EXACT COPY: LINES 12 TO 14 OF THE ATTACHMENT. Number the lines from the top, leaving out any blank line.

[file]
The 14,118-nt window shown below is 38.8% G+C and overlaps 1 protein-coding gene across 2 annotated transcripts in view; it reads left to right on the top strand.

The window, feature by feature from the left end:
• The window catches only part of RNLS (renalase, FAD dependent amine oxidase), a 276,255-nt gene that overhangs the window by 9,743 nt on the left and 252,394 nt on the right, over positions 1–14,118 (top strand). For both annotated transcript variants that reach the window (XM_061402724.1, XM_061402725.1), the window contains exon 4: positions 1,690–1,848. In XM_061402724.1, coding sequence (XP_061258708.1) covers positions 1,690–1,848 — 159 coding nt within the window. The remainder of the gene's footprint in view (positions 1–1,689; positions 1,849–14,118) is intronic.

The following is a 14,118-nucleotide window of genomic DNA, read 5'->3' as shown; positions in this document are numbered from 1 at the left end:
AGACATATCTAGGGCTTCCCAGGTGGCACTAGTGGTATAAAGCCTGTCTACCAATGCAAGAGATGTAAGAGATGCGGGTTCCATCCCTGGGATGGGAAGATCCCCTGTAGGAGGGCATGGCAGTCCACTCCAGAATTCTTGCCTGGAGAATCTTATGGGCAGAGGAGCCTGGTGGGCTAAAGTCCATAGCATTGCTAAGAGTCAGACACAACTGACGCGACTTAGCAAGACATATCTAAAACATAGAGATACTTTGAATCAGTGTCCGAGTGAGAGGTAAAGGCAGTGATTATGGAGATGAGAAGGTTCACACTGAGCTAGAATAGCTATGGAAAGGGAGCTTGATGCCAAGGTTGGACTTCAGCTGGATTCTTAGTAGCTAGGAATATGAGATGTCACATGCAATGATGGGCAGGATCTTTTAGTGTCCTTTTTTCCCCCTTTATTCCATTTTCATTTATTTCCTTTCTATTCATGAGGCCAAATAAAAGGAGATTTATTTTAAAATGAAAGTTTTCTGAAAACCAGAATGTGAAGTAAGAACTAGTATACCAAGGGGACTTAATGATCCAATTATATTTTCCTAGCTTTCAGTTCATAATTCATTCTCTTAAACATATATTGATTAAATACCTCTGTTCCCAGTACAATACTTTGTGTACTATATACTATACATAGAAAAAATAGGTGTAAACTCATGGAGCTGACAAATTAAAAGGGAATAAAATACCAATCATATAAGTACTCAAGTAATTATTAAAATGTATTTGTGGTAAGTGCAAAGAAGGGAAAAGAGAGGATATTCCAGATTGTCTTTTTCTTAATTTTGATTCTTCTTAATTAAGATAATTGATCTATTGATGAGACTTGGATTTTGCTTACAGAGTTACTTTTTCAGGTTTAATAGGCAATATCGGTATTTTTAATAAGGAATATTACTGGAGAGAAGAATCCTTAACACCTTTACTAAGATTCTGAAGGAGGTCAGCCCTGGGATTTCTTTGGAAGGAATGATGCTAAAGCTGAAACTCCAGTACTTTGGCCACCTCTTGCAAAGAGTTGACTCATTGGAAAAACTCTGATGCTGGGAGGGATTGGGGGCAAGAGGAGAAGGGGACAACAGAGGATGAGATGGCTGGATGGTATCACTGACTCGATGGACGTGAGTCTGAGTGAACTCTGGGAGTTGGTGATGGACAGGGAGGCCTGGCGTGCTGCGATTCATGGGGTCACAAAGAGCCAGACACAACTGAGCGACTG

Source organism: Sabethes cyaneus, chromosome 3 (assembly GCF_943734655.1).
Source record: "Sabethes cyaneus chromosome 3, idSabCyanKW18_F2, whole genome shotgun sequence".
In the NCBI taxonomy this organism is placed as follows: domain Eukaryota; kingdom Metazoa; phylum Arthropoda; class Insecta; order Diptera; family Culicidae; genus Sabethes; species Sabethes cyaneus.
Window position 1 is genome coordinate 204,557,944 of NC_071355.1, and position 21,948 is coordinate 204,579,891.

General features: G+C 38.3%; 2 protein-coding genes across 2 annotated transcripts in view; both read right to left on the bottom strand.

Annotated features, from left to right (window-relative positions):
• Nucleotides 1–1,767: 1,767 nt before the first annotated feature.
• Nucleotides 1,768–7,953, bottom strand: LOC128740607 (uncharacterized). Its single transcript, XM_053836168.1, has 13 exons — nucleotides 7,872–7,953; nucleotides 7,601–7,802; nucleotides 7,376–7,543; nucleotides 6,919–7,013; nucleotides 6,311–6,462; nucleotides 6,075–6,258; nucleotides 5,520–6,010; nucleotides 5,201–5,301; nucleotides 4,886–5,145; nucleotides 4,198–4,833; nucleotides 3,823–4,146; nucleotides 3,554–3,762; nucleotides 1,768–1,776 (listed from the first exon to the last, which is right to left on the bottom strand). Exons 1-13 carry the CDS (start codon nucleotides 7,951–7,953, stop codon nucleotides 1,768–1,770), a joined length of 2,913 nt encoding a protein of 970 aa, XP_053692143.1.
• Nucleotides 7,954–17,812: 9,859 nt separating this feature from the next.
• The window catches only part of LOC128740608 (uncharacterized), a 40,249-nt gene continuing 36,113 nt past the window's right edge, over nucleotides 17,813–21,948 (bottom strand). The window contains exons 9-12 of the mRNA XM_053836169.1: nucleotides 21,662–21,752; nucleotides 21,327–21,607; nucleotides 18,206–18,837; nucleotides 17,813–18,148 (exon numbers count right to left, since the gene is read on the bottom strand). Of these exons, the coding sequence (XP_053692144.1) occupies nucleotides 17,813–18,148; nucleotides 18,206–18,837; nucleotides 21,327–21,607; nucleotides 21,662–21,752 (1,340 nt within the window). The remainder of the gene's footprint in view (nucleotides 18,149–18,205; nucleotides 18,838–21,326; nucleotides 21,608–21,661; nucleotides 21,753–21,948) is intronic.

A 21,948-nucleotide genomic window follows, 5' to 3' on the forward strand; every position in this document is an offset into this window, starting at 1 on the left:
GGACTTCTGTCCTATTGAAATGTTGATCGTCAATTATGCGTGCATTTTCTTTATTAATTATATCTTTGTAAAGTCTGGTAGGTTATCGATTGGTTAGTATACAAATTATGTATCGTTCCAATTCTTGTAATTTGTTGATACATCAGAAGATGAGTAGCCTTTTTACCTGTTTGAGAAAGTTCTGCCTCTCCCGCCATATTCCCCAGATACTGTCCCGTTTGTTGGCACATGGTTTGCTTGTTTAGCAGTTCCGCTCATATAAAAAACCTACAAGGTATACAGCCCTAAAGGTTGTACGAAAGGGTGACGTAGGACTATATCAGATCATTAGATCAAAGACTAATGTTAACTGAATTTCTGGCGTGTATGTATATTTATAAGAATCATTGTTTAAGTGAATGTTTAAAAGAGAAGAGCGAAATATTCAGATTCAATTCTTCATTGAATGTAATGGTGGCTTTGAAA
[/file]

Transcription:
• Nucleotides 1–1,767: 1,767 nt before the first annotated feature.
• Nucleotides 1,768–7,953, bottom strand: LOC128740607 (uncharacterized). Its single transcript, XM_053836168.1, has 13 exons — nucleotides 7,872–7,953; nucleotides 7,601–7,802; nucleotides 7,376–7,543; nucleotides 6,919–7,013; nucleotides 6,311–6,462; nucleotides 6,075–6,258; nucleotides 5,520–6,010; nucleotides 5,201–5,301; nucleotides 4,886–5,145; nucleotides 4,198–4,833; nucleotides 3,823–4,146; nucleotides 3,554–3,762; nucleotides 1,768–1,776 (listed from the first exon to the last, which is right to left on the bottom strand). Exons 1-13 carry the CDS (start codon nucleotides 7,951–7,953, stop codon nucleotides 1,768–1,770), a joined length of 2,913 nt encoding a protein of 970 aa, XP_053692143.1.
• Nucleotides 7,954–17,812: 9,859 nt separating this feature from the next.